Architecture Before Architect
Vernacular Architecture is a little known and less explored field that is concerned with holistic architectural building traditions/practices that are cost effective, ecologically sensible and culturally relevant.
Well that sounds really boring. Let me make it simple for you,
It revolves around promoting the use of locally available materials, traditional building techniques, culturally and climatically relevant building design and building a vibrant community of crafts persons.
Vernacular Architecture tends to evolve over time to reflect the environmental, cultural, technological, economical, and historical context in which it exists. Since the late 19th century many professional architects have worked in versions of this style.
The term vernacular is derived from the Latin vernaculus, meaning “domestic, native, indigenous”; from verna, meaning “native slave” or “home-born slave”. The word probably derives from an older Etruscan word. In linguistics, vernacular refers to language use particular to a time, place or group. In architecture, it refers to that type of architecture which is indigenous to a specific time or place.
A (not much) Long time ago……
In 1964 the exhibition Architecture Without Architects was put on at the Museum of Modern Art, New York by Bernard Rudofsky. Accompanied by a book of the same title, including black-and-white photography of vernacular buildings around the world, the exhibition was extremely popular.
It was Rudofsky who first made use of the term ‘vernacular’ in an architectural context, and brought the concept into the eye of the public and of mainstream architecture:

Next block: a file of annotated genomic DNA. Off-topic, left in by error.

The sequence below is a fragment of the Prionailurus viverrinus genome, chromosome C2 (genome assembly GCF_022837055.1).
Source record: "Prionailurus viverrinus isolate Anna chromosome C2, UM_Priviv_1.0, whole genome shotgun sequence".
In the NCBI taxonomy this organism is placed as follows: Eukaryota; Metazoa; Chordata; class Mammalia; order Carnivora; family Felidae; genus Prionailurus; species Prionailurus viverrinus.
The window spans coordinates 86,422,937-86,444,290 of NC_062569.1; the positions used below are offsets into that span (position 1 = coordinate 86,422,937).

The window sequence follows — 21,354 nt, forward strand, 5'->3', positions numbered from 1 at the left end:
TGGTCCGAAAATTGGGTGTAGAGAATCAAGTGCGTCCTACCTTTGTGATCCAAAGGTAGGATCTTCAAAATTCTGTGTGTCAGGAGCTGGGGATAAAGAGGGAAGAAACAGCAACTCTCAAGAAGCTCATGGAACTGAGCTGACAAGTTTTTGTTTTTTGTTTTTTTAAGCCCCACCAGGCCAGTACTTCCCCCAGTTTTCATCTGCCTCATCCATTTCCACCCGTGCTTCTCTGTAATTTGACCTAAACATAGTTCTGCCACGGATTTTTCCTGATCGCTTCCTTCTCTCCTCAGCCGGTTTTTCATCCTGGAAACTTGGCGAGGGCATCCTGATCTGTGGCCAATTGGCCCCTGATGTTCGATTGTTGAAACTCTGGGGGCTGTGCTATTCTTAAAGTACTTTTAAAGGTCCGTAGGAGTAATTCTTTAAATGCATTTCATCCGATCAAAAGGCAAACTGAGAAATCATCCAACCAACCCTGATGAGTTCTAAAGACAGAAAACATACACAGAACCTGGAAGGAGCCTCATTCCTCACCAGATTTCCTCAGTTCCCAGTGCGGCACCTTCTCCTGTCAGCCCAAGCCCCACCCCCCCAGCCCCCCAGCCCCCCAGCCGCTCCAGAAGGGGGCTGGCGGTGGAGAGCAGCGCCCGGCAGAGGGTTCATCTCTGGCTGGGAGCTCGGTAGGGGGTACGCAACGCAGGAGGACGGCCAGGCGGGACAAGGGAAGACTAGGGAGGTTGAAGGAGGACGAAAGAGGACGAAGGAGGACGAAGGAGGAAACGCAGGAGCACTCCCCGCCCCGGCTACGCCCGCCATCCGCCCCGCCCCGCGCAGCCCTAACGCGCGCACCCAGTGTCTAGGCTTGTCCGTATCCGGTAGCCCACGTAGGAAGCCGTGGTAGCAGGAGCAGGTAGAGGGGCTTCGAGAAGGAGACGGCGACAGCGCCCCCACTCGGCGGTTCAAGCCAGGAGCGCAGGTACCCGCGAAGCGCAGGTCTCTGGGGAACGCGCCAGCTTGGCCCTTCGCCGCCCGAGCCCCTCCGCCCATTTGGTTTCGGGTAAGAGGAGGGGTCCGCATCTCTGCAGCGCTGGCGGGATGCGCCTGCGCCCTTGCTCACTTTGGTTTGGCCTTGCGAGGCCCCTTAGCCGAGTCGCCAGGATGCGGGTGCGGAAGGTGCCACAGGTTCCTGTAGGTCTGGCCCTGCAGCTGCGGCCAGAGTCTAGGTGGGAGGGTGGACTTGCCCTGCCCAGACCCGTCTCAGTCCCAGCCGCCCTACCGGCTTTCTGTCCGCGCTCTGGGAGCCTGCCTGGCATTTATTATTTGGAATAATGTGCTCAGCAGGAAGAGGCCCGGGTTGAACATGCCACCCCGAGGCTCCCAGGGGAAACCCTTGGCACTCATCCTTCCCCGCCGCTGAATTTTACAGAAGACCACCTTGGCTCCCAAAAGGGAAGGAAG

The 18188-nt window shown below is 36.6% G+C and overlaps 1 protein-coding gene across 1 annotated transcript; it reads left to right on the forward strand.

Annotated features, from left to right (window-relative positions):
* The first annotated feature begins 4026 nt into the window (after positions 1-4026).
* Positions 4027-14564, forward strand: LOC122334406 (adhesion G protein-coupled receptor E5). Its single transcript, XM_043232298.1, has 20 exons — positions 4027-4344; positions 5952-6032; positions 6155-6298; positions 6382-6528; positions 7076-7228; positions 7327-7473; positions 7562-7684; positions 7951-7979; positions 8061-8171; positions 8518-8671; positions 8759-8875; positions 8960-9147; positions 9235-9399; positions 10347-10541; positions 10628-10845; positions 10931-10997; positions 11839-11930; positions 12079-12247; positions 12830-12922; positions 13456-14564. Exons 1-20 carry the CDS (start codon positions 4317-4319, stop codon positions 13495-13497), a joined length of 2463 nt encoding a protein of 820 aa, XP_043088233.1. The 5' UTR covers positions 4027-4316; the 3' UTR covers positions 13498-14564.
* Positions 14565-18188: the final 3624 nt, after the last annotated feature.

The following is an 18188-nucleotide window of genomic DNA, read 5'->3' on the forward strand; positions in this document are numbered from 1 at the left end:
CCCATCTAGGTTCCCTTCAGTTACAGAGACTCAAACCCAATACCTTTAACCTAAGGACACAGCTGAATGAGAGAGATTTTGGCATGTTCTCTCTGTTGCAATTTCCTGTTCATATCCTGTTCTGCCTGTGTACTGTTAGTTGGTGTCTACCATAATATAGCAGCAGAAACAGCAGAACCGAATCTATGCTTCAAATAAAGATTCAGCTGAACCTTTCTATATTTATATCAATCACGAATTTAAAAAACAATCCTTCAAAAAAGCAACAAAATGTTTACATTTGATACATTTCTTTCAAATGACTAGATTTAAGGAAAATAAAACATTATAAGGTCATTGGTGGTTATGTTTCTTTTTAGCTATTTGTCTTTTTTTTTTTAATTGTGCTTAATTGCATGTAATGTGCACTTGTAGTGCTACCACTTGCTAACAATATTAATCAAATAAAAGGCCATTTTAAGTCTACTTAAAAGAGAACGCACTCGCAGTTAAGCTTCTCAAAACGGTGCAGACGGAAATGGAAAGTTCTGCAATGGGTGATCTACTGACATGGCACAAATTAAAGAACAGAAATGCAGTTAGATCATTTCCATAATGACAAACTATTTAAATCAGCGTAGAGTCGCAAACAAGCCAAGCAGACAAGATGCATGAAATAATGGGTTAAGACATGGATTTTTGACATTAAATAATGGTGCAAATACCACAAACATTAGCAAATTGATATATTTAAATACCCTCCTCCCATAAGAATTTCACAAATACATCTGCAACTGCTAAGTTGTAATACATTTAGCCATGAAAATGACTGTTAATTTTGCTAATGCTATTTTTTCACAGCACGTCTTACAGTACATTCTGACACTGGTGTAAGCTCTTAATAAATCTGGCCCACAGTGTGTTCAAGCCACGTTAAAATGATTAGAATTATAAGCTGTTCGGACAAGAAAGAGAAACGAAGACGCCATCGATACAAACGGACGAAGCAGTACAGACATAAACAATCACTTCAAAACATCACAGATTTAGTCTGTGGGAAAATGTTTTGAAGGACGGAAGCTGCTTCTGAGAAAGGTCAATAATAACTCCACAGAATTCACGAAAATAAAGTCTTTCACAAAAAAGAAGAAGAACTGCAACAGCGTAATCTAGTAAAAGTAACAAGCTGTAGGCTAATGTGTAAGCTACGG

“For want of a generic label we shall call it vernacular, anonymous, spontaneous, indigenous, rural, as the case may be.”
Now, Let me take you to the era when it all started,
A very very Loooong time ago………..
When mankind was forced to make use of the natural resources around him, and provide himself shelter and comfort which is responsive to the climate, a shield from the elements, Vernacular architecture originated. It is a pure reaction to an individual person’s or society’s building needs, and has allowed man, even before the architect, to construct shelter according to his circumstance.
Now, in the Present, In this time of rapid technological advancement and urbanization, there is still much to be learned from the traditional knowledge of vernacular construction. These low-tech methods of creating housing which is perfectly adapted to its locale are brilliant, for the reason that these are the principles which are more often ignored by prevailing architects.
Vernacular architecture, the simplest form of addressing human needs, is seemingly forgotten in modern architecture. However, due to recent rises in energy costs, the trend has sensibly swung the other way. Architects are embracing regionalism and cultural building traditions, given that these structures have proven to be energy efficient and altogether sustainable.
Ronald Brunskill has defined the ultimate in vernacular architecture as: